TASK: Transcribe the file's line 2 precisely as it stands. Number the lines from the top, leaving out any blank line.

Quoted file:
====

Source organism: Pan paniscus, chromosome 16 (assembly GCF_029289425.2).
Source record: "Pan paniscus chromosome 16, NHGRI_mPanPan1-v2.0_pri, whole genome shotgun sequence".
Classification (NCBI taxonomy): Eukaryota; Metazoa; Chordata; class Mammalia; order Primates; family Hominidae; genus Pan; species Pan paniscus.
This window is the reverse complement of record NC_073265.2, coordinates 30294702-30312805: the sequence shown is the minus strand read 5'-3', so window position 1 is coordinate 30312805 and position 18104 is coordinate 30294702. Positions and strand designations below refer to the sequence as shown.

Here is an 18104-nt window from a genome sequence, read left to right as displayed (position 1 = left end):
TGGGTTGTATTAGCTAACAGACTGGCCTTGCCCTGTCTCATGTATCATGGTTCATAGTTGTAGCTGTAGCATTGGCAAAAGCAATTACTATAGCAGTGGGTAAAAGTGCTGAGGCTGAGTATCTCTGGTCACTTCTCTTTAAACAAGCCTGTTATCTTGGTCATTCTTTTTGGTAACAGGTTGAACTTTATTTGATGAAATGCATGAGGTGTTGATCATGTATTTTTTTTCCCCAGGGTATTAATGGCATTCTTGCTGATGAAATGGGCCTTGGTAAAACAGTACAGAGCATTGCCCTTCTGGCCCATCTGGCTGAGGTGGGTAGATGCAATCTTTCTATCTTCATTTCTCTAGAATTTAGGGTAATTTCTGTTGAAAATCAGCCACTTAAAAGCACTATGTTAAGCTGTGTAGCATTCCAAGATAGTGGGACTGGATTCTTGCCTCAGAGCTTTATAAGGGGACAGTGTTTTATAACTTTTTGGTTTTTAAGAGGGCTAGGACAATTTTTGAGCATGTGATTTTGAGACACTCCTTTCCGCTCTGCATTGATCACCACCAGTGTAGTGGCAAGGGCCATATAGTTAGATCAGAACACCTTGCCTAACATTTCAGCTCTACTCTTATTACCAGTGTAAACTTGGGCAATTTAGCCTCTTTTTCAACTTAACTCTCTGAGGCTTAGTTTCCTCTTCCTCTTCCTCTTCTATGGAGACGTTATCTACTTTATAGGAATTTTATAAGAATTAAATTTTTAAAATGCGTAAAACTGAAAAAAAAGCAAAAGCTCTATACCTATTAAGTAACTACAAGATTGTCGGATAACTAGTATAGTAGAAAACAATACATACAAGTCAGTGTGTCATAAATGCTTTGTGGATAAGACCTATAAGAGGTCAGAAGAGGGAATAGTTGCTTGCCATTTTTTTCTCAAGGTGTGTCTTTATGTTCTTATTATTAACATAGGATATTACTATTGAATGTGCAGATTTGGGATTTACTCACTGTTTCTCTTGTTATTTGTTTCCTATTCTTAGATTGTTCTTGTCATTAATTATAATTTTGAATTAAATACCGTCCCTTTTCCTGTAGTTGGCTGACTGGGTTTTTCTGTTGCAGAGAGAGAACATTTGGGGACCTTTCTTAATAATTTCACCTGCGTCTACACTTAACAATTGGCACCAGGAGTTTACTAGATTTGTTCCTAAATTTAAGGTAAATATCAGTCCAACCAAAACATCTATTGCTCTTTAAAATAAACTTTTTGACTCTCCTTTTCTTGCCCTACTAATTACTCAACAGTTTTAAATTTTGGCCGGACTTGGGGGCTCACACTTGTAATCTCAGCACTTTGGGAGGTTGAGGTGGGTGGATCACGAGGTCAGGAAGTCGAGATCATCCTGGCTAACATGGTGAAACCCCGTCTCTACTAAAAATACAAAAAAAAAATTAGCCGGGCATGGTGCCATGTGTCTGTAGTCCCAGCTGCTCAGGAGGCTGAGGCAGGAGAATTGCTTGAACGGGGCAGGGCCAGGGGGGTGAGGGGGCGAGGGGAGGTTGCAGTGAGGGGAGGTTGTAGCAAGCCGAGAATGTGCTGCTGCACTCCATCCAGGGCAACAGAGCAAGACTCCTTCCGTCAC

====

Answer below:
Source record: "Pan paniscus chromosome 16, NHGRI_mPanPan1-v2.0_pri, whole genome shotgun sequence".